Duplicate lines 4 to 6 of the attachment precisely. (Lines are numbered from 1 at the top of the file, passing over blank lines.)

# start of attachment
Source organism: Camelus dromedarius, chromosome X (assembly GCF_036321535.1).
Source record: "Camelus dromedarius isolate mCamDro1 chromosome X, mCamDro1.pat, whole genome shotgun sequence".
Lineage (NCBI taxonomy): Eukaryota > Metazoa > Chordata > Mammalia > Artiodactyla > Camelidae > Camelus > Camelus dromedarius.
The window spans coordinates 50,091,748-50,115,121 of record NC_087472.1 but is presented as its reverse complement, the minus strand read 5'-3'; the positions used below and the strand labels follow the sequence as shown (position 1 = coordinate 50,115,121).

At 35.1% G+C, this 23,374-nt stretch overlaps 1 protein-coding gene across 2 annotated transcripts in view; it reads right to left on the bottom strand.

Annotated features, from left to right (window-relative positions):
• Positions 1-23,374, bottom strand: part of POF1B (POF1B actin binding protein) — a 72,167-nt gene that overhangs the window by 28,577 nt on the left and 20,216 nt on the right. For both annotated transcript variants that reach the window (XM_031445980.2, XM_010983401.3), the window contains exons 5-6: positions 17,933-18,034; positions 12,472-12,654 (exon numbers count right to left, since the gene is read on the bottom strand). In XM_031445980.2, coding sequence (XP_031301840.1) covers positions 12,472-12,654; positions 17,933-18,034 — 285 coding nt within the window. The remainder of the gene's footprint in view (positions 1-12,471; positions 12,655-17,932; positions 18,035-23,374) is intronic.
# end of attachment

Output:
The window spans coordinates 50,091,748-50,115,121 of record NC_087472.1 but is presented as its reverse complement, the minus strand read 5'-3'; the positions used below and the strand labels follow the sequence as shown (position 1 = coordinate 50,115,121).

At 35.1% G+C, this 23,374-nt stretch overlaps 1 protein-coding gene across 2 annotated transcripts in view; it reads right to left on the bottom strand.

Annotated features, from left to right (window-relative positions):